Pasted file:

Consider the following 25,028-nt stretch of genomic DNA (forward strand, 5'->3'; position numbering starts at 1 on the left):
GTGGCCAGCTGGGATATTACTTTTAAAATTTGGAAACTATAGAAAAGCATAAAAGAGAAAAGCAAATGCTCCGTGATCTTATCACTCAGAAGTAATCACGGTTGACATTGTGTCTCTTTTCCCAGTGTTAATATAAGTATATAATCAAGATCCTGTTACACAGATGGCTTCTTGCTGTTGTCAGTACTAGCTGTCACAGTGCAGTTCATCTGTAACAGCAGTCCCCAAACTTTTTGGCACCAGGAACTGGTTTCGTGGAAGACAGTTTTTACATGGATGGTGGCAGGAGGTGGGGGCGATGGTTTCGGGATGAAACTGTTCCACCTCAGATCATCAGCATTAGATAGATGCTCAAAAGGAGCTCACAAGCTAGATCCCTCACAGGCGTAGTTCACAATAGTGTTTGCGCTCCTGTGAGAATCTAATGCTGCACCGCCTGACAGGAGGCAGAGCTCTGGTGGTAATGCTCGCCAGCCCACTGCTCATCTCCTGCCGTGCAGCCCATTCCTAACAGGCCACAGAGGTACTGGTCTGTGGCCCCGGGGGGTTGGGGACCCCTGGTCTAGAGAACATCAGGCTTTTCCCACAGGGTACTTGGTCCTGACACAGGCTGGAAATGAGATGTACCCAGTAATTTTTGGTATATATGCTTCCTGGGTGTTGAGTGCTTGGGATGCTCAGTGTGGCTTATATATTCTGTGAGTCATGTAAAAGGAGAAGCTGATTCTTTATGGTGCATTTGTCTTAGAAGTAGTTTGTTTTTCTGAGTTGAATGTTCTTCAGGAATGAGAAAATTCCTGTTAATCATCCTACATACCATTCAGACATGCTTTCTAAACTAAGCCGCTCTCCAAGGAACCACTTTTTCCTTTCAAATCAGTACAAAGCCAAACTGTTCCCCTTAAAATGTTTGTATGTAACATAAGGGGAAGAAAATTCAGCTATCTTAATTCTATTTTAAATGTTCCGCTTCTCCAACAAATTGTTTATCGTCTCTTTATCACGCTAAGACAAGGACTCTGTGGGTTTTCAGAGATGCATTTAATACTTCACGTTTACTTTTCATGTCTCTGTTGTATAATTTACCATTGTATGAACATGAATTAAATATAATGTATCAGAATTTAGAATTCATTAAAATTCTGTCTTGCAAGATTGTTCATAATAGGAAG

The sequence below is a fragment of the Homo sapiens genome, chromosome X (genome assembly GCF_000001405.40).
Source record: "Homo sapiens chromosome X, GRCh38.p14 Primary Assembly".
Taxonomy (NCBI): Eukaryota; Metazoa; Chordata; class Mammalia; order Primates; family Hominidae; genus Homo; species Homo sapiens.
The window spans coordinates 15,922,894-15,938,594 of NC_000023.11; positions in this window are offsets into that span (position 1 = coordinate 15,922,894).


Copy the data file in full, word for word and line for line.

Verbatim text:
Consider the following 25,028-nt stretch of genomic DNA (forward strand, 5'->3'; position numbering starts at 1 on the left):
GTGGCCAGCTGGGATATTACTTTTAAAATTTGGAAACTATAGAAAAGCATAAAAGAGAAAAGCAAATGCTCCGTGATCTTATCACTCAGAAGTAATCACGGTTGACATTGTGTCTCTTTTCCCAGTGTTAATATAAGTATATAATCAAGATCCTGTTACACAGATGGCTTCTTGCTGTTGTCAGTACTAGCTGTCACAGTGCAGTTCATCTGTAACAGCAGTCCCCAAACTTTTTGGCACCAGGAACTGGTTTCGTGGAAGACAGTTTTTACATGGATGGTGGCAGGAGGTGGGGGCGATGGTTTCGGGATGAAACTGTTCCACCTCAGATCATCAGCATTAGATAGATGCTCAAAAGGAGCTCACAAGCTAGATCCCTCACAGGCGTAGTTCACAATAGTGTTTGCGCTCCTGTGAGAATCTAATGCTGCACCGCCTGACAGGAGGCAGAGCTCTGGTGGTAATGCTCGCCAGCCCACTGCTCATCTCCTGCCGTGCAGCCCATTCCTAACAGGCCACAGAGGTACTGGTCTGTGGCCCCGGGGGGTTGGGGACCCCTGGTCTAGAGAACATCAGGCTTTTCCCACAGGGTACTTGGTCCTGACACAGGCTGGAAATGAGATGTACCCAGTAATTTTTGGTATATATGCTTCCTGGGTGTTGAGTGCTTGGGATGCTCAGTGTGGCTTATATATTCTGTGAGTCATGTAAAAGGAGAAGCTGATTCTTTATGGTGCATTTGTCTTAGAAGTAGTTTGTTTTTCTGAGTTGAATGTTCTTCAGGAATGAGAAAATTCCTGTTAATCATCCTACATACCATTCAGACATGCTTTCTAAACTAAGCCGCTCTCCAAGGAACCACTTTTTCCTTTCAAATCAGTACAAAGCCAAACTGTTCCCCTTAAAATGTTTGTATGTAACATAAGGGGAAGAAAATTCAGCTATCTTAATTCTATTTTAAATGTTCCGCTTCTCCAACAAATTGTTTATCGTCTCTTTATCACGCTAAGACAAGGACTCTGTGGGTTTTCAGAGATGCATTTAATACTTCACGTTTACTTTTCATGTCTCTGTTGTATAATTTACCATTGTATGAACATGAATTAAATATAATGTATCAGAATTTAGAATTCATTAAAATTCTGTCTTGCAAGATTGTTCATAATAGGAAG

The sequence below is a fragment of the Homo sapiens genome, chromosome X (genome assembly GCF_000001405.40).
Source record: "Homo sapiens chromosome X, GRCh38.p14 Primary Assembly".
Taxonomy (NCBI): Eukaryota; Metazoa; Chordata; class Mammalia; order Primates; family Hominidae; genus Homo; species Homo sapiens.
The window spans coordinates 15,922,894-15,938,594 of NC_000023.11; positions in this window are offsets into that span (position 1 = coordinate 15,922,894).